recognise this you will fail. I am told by a fine broadcaster that during his
hospital radio days each new broadcaster started with a broadcast assessment.
If they failed that assessment they didn’t go on air.
Is there a lesson for Community Radio here?
RadioPosted by Terry Doyle Tue, November 28, 2017 11:02:47
It is quite a few
months now since I mentioned the issue of social network sites and how they are
increasingly used to promote shows on Community radio stations. Some of the
content in posts I see are entirely acceptable and ‘on message’. Others simply
are not. Let’s look at this again in light of some more recent stuff that is
still getting through your ‘editorial control’ net.
It seems to me that presenters use entries on
social sites to do any number of things. Promoting an upcoming show or feature
or promoting a feature elsewhere on the station you represent on air. Most of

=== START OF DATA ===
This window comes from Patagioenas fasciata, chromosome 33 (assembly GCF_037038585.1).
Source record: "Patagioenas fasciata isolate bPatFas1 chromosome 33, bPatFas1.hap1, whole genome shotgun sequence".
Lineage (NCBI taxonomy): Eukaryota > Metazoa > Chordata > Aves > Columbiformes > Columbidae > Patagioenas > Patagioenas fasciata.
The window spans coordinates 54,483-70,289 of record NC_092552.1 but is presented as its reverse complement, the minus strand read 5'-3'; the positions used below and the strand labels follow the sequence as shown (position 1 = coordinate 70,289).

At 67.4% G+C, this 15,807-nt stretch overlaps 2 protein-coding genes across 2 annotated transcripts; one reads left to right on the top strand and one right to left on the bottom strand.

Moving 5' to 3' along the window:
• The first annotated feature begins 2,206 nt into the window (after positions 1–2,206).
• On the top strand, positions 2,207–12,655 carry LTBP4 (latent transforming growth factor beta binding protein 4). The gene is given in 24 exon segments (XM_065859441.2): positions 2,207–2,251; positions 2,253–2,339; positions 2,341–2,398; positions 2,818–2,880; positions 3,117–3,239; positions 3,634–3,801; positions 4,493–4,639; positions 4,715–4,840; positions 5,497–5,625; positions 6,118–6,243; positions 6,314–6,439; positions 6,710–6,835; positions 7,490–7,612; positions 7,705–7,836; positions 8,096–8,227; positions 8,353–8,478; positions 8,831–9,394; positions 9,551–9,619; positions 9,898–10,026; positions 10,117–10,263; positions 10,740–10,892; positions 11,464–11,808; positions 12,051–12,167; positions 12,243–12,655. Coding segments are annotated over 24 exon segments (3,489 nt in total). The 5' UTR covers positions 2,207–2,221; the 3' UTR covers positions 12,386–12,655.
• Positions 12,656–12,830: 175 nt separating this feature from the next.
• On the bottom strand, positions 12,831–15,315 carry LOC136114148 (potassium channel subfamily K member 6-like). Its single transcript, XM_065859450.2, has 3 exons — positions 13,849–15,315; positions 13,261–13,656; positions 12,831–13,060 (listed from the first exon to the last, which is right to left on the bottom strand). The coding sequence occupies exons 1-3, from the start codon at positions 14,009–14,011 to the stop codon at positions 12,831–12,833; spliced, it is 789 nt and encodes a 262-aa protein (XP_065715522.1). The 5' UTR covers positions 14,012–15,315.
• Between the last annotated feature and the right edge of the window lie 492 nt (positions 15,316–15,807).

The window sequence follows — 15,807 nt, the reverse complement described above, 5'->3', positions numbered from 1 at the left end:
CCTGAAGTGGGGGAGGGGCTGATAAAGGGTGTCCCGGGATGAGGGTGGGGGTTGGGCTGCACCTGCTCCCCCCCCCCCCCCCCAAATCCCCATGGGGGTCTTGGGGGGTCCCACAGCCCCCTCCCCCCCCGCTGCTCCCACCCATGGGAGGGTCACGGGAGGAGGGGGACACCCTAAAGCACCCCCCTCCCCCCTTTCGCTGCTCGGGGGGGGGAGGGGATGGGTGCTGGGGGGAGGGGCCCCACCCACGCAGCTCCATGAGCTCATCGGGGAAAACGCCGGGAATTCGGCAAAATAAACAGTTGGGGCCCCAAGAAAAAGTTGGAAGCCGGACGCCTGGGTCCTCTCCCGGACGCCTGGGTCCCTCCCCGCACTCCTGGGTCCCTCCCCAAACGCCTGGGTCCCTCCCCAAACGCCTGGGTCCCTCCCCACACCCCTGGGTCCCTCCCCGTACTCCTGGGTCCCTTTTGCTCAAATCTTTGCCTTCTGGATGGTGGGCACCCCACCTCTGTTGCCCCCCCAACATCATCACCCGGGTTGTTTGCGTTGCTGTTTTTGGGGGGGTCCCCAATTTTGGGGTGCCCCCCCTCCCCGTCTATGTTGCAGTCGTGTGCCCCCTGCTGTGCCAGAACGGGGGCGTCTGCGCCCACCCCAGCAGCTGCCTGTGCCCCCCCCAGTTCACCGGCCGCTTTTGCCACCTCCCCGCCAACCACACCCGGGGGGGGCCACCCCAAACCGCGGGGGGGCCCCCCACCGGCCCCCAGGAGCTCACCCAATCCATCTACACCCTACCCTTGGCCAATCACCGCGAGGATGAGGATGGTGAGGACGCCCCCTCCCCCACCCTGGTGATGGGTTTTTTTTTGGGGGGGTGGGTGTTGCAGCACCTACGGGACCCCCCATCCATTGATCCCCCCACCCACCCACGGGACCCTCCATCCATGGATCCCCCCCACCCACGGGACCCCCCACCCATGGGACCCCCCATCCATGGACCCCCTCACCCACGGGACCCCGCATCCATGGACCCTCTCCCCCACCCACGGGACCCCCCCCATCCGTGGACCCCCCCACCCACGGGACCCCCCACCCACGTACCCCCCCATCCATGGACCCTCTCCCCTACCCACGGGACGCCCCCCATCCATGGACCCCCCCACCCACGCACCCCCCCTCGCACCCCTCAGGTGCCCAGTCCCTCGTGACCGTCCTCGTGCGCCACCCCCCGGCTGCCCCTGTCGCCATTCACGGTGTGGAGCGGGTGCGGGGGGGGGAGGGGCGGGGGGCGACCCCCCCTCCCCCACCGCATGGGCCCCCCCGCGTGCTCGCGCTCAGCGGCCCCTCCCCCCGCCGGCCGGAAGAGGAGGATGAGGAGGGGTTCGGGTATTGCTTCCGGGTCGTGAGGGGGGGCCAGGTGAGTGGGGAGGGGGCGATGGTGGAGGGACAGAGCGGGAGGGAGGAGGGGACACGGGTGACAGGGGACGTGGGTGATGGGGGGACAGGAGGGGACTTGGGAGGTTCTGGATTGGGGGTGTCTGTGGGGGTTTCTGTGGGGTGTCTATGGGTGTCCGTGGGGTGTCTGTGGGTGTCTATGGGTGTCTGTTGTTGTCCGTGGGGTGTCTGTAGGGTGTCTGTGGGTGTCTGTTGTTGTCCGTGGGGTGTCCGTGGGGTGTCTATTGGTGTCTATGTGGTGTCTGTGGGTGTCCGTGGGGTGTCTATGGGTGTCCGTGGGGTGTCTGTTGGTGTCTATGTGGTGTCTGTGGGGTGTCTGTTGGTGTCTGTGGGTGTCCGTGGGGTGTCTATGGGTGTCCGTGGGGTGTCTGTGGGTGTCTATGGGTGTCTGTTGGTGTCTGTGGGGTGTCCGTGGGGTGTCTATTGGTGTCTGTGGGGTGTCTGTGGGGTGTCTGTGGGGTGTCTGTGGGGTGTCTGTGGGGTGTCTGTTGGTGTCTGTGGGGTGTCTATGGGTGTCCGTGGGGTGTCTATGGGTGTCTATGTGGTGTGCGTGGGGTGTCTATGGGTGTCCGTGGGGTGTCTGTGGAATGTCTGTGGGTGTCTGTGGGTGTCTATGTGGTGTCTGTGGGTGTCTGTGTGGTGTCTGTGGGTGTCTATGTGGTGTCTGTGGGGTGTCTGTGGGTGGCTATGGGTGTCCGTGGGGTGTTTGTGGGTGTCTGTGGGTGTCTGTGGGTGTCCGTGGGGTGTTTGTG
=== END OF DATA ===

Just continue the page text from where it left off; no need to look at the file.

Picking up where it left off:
the entries I see are quite innocent, informative or funny and that’s fine. The
confusion happens when a personal comment you make could be seen as comment
made by the station your represent and, even though you don’t see it that way,
the reader does. The line between what is clearly a personal comment or one
that you write as part of your job as a presenter on a radio station is so
blurred it is barely visible.
Before I go any further I would like to outline the
general definition of libel and it would be worth remembering for future
reference. Libel is a) a false publication, as in writing, print, signs, or
pictures that damages a person’s reputation and b) the act of presenting such
material to the public. You cannot write and publish anything that is rude,
nasty, abusive, racist or derogatory about any person. Correct me if I am